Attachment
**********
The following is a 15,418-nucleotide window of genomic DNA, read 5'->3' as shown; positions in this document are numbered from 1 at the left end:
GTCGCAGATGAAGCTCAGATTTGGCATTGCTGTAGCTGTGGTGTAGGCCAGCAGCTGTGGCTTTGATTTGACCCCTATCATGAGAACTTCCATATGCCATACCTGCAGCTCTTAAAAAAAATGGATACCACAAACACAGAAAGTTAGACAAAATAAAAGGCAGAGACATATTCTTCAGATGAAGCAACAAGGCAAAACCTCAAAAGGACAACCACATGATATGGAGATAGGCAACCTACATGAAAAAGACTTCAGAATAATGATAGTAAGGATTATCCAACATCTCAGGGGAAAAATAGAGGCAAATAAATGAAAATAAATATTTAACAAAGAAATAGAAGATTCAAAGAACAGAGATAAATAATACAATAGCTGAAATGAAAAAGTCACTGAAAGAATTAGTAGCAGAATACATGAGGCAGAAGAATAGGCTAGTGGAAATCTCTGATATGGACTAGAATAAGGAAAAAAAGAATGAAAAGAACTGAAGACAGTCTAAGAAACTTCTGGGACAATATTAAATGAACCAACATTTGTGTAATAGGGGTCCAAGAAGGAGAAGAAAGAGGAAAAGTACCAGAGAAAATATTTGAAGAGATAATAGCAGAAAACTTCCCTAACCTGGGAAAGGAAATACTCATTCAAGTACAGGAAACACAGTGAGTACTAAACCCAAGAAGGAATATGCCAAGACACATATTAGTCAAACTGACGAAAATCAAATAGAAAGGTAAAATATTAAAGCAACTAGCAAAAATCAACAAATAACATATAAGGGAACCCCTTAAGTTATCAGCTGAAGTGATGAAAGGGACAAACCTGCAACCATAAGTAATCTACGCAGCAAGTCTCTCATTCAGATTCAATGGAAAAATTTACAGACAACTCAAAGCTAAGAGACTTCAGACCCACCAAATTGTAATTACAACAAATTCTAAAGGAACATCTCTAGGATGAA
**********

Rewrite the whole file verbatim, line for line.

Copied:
The following is a 15,418-nucleotide window of genomic DNA, read 5'->3' as shown; positions in this document are numbered from 1 at the left end:
GTCGCAGATGAAGCTCAGATTTGGCATTGCTGTAGCTGTGGTGTAGGCCAGCAGCTGTGGCTTTGATTTGACCCCTATCATGAGAACTTCCATATGCCATACCTGCAGCTCTTAAAAAAAATGGATACCACAAACACAGAAAGTTAGACAAAATAAAAGGCAGAGACATATTCTTCAGATGAAGCAACAAGGCAAAACCTCAAAAGGACAACCACATGATATGGAGATAGGCAACCTACATGAAAAAGACTTCAGAATAATGATAGTAAGGATTATCCAACATCTCAGGGGAAAAATAGAGGCAAATAAATGAAAATAAATATTTAACAAAGAAATAGAAGATTCAAAGAACAGAGATAAATAATACAATAGCTGAAATGAAAAAGTCACTGAAAGAATTAGTAGCAGAATACATGAGGCAGAAGAATAGGCTAGTGGAAATCTCTGATATGGACTAGAATAAGGAAAAAAAGAATGAAAAGAACTGAAGACAGTCTAAGAAACTTCTGGGACAATATTAAATGAACCAACATTTGTGTAATAGGGGTCCAAGAAGGAGAAGAAAGAGGAAAAGTACCAGAGAAAATATTTGAAGAGATAATAGCAGAAAACTTCCCTAACCTGGGAAAGGAAATACTCATTCAAGTACAGGAAACACAGTGAGTACTAAACCCAAGAAGGAATATGCCAAGACACATATTAGTCAAACTGACGAAAATCAAATAGAAAGGTAAAATATTAAAGCAACTAGCAAAAATCAACAAATAACATATAAGGGAACCCCTTAAGTTATCAGCTGAAGTGATGAAAGGGACAAACCTGCAACCATAAGTAATCTACGCAGCAAGTCTCTCATTCAGATTCAATGGAAAAATTTACAGACAACTCAAAGCTAAGAGACTTCAGACCCACCAAATTGTAATTACAACAAATTCTAAAGGAACATCTCTAGGATGAA